Accountability

The Learn-AT Governance Framework emphasises robust, skilled trust governance and effective, local governance. An independent school improvement specialist, alongside Peer Review, supports school leaders’ improvement work. For schools in difficulties, we convene a ‘Focussed Intervention Partnership’ – a team around the school, inspired by the Ontario Model (O.M.E., 2016).

In parallel, Learn-AT is developing centralised financial and operational systems that together help our educators concentrate their energies on the main thing – learning.

Holistic framework for authentic improvement

The Learn-AT School Improvement Framework comprises policies for school improvement support, assessment, curriculum and pedagogy and professional learning.

We do not expect this model to produce a quick fix and dramatic, overnight transformation. Although that would be marvellous, it is neither the aim, nor is it realistic. In a complex, human system, we make mistakes; we try to learn from them. We are happy, though, that our approach seems to be leading to authentic, incremental and, we hope, sustainable change for the better, for our colleagues responsible for delivering it and across the whole gamut of children’s primary school experience.

 

References:
BIESTA, G. (2017) The Rediscovery of Teaching. Routledge
CORDINGLEY, P., HIGGINS, S., GREANY, T., BUCKLER, N., COLES-JORDAN, D., CRISP, B., SAUNDERS, L. and COE, R. (2015) Developing Great Teaching: Lessons from the international reviews into effective professional development Teacher Development Trust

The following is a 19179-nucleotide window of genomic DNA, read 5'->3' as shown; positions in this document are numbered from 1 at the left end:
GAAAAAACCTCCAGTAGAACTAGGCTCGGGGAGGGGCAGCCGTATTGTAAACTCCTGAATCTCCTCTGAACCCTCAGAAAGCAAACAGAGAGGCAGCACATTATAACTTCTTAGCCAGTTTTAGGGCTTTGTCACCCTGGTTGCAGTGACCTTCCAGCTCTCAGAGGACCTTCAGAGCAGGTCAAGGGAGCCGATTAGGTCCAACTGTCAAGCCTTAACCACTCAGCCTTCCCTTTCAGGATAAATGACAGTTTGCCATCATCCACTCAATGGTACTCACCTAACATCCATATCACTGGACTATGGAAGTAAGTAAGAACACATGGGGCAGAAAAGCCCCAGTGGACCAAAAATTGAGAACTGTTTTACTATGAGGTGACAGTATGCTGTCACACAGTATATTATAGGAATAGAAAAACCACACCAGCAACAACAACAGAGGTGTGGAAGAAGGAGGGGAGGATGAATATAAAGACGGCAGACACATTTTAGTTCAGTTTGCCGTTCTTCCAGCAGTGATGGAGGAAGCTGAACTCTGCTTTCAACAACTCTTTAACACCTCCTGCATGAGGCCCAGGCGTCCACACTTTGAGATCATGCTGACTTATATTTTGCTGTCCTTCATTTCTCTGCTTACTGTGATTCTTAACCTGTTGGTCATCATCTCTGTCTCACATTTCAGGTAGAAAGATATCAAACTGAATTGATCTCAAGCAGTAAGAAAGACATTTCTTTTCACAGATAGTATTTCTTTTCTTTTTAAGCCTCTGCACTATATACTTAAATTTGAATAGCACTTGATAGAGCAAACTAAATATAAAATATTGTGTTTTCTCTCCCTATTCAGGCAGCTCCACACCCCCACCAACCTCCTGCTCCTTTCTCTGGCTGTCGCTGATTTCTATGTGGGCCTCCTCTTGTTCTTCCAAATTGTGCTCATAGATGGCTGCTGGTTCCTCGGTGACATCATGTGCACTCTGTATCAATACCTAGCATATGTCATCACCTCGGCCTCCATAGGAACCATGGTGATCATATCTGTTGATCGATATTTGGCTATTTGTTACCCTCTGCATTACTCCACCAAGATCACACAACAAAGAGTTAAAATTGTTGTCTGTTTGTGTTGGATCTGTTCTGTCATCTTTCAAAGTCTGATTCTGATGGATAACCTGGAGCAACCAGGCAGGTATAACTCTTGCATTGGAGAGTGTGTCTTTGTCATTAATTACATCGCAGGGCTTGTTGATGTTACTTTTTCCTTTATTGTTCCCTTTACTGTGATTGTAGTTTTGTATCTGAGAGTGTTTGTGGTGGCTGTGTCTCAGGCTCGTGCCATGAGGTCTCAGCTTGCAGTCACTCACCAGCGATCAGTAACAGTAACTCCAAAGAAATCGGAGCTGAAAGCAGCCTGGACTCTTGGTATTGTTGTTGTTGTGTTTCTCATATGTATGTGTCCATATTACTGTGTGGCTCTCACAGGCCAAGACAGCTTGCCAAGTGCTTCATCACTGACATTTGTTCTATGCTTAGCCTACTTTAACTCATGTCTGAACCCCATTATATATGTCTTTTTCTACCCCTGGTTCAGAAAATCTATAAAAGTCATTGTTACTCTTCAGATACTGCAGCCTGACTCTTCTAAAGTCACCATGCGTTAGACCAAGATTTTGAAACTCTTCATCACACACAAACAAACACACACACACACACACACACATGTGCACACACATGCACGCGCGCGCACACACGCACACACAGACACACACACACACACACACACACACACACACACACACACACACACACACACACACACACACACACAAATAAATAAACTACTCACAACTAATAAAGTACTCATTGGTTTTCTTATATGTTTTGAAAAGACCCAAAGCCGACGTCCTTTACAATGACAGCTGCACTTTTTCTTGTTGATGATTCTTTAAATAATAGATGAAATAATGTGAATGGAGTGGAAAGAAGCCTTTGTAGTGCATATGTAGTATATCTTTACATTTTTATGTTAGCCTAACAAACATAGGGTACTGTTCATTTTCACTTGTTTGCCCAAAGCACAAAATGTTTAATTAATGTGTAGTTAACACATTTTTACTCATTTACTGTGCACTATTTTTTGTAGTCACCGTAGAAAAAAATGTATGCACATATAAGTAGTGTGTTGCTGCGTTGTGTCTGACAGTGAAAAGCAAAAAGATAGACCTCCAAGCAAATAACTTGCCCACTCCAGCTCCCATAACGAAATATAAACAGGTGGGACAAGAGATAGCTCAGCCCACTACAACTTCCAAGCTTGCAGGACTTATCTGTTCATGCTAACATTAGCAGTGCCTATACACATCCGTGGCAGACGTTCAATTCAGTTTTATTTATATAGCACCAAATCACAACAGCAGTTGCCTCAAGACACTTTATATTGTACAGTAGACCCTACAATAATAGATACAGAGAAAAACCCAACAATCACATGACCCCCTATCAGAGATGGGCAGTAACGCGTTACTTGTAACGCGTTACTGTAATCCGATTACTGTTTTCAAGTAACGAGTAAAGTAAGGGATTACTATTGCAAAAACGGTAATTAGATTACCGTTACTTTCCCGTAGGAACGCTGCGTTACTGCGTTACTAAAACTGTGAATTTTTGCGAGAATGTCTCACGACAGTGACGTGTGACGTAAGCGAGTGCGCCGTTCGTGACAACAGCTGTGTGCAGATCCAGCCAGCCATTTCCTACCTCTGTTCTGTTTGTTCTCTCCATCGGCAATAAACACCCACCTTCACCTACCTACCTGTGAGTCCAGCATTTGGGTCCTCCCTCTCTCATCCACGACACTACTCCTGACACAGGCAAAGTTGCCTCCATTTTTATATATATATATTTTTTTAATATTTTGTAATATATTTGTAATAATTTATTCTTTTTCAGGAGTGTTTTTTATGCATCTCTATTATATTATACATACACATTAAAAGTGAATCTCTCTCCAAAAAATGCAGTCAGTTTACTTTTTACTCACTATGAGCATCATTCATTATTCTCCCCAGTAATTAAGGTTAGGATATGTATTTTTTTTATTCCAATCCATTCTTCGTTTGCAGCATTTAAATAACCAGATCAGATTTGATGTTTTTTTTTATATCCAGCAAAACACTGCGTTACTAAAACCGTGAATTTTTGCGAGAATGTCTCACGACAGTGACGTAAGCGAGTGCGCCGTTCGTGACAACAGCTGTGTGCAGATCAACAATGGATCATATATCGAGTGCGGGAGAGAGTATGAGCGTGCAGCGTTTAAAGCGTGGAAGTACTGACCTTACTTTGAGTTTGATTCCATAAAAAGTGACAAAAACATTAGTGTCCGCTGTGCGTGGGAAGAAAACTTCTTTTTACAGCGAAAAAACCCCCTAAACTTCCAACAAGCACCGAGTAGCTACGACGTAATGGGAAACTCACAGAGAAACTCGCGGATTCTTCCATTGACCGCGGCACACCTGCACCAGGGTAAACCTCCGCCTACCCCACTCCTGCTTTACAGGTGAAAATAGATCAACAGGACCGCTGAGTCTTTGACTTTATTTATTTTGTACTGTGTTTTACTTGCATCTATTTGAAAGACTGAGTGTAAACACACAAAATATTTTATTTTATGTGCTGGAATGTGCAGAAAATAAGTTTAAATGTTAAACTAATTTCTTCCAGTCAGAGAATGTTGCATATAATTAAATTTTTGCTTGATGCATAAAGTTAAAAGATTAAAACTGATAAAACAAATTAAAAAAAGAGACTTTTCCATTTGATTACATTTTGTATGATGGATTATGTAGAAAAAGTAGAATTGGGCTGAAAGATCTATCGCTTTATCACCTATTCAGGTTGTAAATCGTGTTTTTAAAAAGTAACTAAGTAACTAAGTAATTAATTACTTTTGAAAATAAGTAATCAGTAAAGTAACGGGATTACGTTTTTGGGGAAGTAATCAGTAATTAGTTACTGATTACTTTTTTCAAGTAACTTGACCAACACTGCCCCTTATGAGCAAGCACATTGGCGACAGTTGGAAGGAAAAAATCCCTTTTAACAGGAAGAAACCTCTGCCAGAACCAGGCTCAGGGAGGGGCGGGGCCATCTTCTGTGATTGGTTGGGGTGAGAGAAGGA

EARLEY, P., GREANY, T. (2017) School Leadership and System Leadership Reform. Bloomsbury Academic
EATHORNE, A; Edwards, S.; Fellows, E.; Hough, M.; Walker, S. (2019) Using Lesson Study to promote professional learning across a network of schools. Impact, 5. P62 Chartered College of Teaching
Edwards, S. (2017) A Research-Informed Journey to Principled Assessment Practice. Impact, 1. p24 Chartered College of Teaching
Education Endowment Foundation Toolkit https://educationendowmentfoundation.org.uk/evidence-summaries/teaching-learning-toolkit/gclid=EAIaIQobChMI5bL764OY4QIV6J3tCh10Nw_1EAAYASAAEgIGSPD_BwE
FULLAN, M. (2001) Leading in a Culture of Change San Francisco Jossey-Bass
FULLAN, M. (2016) The New Meaning of Educational Change, 5 edition. New York: Teachers’ College Press.
ONTARIO MINISTRY OF EDUCATION (2016) Every Student/Every School: Ontario Focused Intervention Partnership for Elementary Schools. Special Edition # 44
http://www.edu.gov.on.ca/eng/literacynumeracy/inspire/research/cbs_every_student.html
ROBINSON, V., HOHEPA, M. and LLOYD, C. (2009) School Leadership and Student Outcomes: identifying what works and why: best evidence synthesis iteration, New Zealand: New Zealand Ministry of Education.
SENGE, P.M., (2006) The Fifth Discipline: the art and practice of the learning organisation. London. Random House
TIMPERLEY, H. (2011) Realizing the Power of Professional Learning, Kindle edition. UK: Open University Press.
WESTON, D., Clay, B. (2018) Unleashing Great Teaching, First edition. Abingdon, Oxon: Routledge.
WILIAM, D. (2016) Leadership for Teacher Learning. Palm Beach. Learning Sciences International